Academic journal article The International Sports Law Journal

The Prize for Freedom of Movement: The Webster Case

Academic journal article The International Sports Law Journal

The Prize for Freedom of Movement: The Webster Case

Article excerpt

Introduction

Eighteen-year-old Andy Webster moved from Arbroath club to Heart of Midlothian PLC (Hearts), both Scottish clubs, for a transfer compensation of 75,000 [euro]. Webster's employment contract was due to run from 31 March 2001 to 30 June 2005. Halfway through this term, he signed a new contract with Hearts on 1 July 2003, to run until 30 June 2007. Webster had developed into an important player in Hearts' first eleven and in the Scottish national team. It was appealing for Hearts to bind the player to it for a longer term. In April 2005, the club made an offer to Webster--with improved terms--to play for the club for two extra seasons. No agreement was reached however. Hearts made several more offers, but they were all rejected by the player one by one. During this period, Hearts did not field Webster in a variety of matches, which led the player to believe that the club was attempting to put pressure on him through tactical considerations, to accede to the club's proposals. The relationship between the club and the player soured still further and reached its nadir following utterances against Webster in the media by the most important shareholder. Incensed at these remarks, Webster approached the Scottish Professional Footballer's Association (SPFA), which advised him to lodge a claim on the basis of clause 18 of his employment contract (1). Webster notified the club in writing that he wished to terminate his employment contract on the basis of "just cause". He argued that the club had defaulted on its obligations towards him, and that a "fundamental breakdown in trust" justified his position. In response, Hearts indicated that they had lodged a case with the Scottish Premier League Board. For Webster, this entailed the danger of a long-running procedure, making it impossible for him to sign a contract with another club for the 2006/2007 season. Webster opted for a different route: dismissal no longer based on "just cause", but dismissal without "just cause" based on art. 17 of the FIFA Regulations for the Status and Transfer of Players 2005 ("Regulations"). (2) In July 2006, Webster's business manager sent a fax to 50 clubs stating that Webster had ended his contract with Hearts, and that this termination meant he would only have to pay 200,000 [euro] compensation to Hearts. On 9 August 2006, Webster signed a three-year contract with the English club Wigan Athletic AFC. The English football association asked the Scottish association to forward the player's international transfer certificate. The Scottish association refused compliance in writing, because Webster was still under contract to Hearts. On 18 August 2006, Wigan approached FIFA and requested that they approve Webster's provisional registration. On 28 August, the Scottish association notified FIFA that they could not comply with the request. On 31 August, the Single Judge of the Player's Status Committee approved the provisional registration with immediate effect. (3)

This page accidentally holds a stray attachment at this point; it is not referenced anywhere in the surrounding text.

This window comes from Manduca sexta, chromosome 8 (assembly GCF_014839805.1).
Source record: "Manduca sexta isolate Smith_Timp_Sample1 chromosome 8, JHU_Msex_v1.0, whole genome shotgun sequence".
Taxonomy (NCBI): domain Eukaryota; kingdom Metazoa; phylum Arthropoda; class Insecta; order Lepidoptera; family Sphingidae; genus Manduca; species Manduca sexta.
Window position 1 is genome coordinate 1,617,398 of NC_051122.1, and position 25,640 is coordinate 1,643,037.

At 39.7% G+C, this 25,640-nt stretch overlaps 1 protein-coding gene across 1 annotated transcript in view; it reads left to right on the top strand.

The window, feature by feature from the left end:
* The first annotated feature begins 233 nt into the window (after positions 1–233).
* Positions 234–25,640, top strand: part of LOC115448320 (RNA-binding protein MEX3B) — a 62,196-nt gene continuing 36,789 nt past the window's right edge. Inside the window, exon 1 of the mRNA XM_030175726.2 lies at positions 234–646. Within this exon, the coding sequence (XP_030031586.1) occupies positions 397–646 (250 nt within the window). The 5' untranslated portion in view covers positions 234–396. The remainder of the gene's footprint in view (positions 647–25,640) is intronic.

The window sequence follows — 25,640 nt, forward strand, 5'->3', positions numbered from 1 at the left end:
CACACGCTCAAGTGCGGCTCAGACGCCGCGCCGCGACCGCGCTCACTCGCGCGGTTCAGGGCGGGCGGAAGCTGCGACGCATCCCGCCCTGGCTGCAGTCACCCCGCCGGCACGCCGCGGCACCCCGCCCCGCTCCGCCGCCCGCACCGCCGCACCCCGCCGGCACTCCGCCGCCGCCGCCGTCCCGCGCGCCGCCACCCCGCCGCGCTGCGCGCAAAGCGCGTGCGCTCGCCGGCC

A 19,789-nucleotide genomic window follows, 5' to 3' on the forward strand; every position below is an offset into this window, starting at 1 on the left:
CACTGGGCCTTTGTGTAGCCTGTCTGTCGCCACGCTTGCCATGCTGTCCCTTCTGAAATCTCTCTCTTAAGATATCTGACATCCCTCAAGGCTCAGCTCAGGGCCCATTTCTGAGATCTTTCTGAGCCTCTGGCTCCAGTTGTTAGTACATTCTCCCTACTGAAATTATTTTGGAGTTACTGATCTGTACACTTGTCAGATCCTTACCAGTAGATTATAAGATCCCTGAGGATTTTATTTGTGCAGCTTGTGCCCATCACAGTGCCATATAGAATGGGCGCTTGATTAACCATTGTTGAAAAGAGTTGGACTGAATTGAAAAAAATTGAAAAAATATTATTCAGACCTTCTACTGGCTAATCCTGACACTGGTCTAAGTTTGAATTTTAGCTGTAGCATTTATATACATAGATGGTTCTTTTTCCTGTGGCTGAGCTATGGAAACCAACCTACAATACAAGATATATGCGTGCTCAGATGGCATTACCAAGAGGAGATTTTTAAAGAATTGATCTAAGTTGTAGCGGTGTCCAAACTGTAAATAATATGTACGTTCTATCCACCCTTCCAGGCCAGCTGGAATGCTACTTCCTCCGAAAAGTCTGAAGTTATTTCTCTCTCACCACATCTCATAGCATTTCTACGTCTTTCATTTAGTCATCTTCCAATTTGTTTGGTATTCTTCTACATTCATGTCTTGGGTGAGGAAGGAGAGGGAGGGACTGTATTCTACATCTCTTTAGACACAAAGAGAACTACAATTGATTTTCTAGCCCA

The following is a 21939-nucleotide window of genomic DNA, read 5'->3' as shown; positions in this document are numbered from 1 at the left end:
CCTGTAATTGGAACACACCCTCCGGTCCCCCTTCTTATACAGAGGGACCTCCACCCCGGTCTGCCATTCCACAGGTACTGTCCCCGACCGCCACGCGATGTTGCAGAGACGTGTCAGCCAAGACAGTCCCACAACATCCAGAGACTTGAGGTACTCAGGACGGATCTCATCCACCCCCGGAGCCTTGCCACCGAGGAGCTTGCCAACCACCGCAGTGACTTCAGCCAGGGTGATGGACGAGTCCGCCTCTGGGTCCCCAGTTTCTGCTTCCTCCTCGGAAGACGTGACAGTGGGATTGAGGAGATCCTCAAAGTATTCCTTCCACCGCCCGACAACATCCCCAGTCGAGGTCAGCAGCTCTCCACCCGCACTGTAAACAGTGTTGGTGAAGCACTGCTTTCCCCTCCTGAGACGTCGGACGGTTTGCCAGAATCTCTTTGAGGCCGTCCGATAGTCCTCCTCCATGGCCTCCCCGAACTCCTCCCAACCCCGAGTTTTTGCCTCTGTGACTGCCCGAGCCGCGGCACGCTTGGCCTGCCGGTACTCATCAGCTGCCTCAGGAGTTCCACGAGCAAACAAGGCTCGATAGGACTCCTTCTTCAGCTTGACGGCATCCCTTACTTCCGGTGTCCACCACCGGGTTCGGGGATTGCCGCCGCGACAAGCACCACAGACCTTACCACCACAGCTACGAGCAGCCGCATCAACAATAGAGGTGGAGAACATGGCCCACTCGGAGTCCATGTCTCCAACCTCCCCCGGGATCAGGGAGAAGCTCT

Hearts submitted the case to the FIFA Dispute Resolution Chamber (DRC) and claimed judgment against Webster to pay 5,027,311 [euro] in compensation, Webster's exclusion from official matches for two months and, finally, payment of compensation by Wigan and a ban against the club registering any new players during one registration period.

What criteria are considered in determining compensation in the case of a unilateral employment contract termination without "just cause"? Art. 17(1) of the Regulations states on this:

"In all cases, the party in breach shall pay compensation. Subject to the provisions of Art. 20 and annex 4 in relation to Training Compensation, and unless otherwise provided for in the contract, compensation for breach shall be calculated with due consideration for the law of the country concerned, the specificity of sport, and any other objective criteria. These criteria shall include, in particular, the remuneration and other benefits due to the player under the existing contract and/or the new contract, the time remaining on the existing contract up to a maximum of five years, the fees and expenses paid or incurred by the Former Club (amortised over the term of the contract) and whether the contractual breach falls within a Protected Period. …

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